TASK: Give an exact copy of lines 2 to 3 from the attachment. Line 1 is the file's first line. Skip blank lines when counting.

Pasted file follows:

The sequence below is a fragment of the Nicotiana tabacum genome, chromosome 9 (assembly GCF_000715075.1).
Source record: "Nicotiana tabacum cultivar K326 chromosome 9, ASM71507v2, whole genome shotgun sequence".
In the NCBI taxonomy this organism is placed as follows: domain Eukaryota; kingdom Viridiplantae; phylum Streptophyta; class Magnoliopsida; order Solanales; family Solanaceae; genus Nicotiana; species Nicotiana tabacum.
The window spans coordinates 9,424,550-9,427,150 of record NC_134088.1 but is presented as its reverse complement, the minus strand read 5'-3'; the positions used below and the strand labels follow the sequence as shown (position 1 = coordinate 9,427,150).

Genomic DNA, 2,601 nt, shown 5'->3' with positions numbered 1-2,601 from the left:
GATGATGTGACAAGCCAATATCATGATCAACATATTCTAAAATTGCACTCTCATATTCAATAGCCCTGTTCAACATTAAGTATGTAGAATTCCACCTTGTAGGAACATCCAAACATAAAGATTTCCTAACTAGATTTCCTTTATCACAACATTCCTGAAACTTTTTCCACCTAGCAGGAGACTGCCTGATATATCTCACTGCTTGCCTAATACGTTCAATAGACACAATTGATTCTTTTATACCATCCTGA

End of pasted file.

Source record: "Nicotiana tabacum cultivar K326 chromosome 9, ASM71507v2, whole genome shotgun sequence".
In the NCBI taxonomy this organism is placed as follows: domain Eukaryota; kingdom Viridiplantae; phylum Streptophyta; class Magnoliopsida; order Solanales; family Solanaceae; genus Nicotiana; species Nicotiana tabacum.